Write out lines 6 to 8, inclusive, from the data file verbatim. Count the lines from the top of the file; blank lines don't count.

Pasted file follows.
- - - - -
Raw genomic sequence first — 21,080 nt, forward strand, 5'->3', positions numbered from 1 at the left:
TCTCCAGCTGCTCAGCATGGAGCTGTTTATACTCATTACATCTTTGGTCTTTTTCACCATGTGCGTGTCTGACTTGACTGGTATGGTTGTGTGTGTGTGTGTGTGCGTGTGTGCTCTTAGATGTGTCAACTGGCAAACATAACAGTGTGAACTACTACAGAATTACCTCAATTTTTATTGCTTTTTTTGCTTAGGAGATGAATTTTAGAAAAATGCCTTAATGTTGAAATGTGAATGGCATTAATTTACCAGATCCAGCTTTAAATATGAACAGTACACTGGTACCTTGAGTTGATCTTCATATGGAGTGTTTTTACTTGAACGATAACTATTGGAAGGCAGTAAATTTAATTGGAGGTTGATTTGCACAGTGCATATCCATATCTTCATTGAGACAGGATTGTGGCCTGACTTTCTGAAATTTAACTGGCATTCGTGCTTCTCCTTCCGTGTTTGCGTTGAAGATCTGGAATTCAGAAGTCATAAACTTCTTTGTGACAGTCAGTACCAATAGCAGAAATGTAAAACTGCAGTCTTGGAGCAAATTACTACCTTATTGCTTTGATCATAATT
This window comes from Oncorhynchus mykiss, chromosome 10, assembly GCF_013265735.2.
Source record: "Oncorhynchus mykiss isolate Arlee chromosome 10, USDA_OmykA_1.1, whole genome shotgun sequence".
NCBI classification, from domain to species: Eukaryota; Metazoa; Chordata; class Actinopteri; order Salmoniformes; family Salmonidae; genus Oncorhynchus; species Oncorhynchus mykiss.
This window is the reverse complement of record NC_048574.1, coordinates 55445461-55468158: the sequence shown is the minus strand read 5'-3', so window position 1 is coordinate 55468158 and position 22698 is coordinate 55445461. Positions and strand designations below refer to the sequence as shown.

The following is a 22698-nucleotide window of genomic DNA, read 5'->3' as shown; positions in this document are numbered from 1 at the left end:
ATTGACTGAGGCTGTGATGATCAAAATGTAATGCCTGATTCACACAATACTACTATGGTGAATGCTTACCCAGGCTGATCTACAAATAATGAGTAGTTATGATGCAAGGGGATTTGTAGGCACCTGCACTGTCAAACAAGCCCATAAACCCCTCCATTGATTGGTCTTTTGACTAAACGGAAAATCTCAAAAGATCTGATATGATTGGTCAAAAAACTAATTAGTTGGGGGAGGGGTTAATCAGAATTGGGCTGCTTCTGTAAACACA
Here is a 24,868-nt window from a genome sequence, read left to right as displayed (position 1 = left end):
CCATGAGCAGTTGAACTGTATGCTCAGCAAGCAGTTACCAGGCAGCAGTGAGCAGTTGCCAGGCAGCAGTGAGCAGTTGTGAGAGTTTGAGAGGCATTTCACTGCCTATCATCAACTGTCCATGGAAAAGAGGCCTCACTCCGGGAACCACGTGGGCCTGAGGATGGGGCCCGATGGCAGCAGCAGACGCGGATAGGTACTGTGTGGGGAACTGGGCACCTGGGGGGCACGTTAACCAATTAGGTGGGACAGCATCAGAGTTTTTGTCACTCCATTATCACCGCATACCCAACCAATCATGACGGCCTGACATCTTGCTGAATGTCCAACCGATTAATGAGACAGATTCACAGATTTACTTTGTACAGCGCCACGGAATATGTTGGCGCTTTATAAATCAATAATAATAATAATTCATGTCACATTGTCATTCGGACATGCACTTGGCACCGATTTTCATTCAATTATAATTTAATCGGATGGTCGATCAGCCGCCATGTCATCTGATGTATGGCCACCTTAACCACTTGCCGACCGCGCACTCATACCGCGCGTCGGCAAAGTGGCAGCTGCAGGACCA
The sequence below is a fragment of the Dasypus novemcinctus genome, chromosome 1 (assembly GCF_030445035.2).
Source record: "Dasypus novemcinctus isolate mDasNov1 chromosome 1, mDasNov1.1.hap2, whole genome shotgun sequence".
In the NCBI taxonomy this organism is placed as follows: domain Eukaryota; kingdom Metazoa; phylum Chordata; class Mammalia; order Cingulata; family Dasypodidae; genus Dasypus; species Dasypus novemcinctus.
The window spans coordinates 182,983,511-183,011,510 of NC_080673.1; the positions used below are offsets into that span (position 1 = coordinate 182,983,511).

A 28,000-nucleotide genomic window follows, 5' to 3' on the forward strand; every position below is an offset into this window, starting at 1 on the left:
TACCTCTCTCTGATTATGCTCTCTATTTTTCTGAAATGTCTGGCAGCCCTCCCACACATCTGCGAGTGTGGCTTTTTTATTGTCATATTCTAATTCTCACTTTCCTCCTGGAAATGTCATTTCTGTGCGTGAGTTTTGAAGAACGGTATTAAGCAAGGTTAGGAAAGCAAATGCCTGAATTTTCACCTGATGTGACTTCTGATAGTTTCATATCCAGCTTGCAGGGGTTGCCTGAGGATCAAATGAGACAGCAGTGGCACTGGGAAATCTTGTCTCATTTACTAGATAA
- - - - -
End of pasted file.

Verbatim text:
This window is the reverse complement of record NC_048574.1, coordinates 55445461-55468158: the sequence shown is the minus strand read 5'-3', so window position 1 is coordinate 55468158 and position 22698 is coordinate 55445461. Positions and strand designations below refer to the sequence as shown.

The following is a 22698-nucleotide window of genomic DNA, read 5'->3' as shown; positions in this document are numbered from 1 at the left end:
ATTGACTGAGGCTGTGATGATCAAAATGTAATGCCTGATTCACACAATACTACTATGGTGAATGCTTACCCAGGCTGATCTACAAATAATGAGTAGTTATGATGCAAGGGGATTTGTAGGCACCTGCACTGTCAAACAAGCCCATAAACCCCTCCATTGATTGGTCTTTTGACTAAACGGAAAATCTCAAAAGATCTGATATGATTGGTCAAAAAACTAATTAGTTGGGGGAGGGGTTAATCAGAATTGGGCTGCTTCTGTAAACACA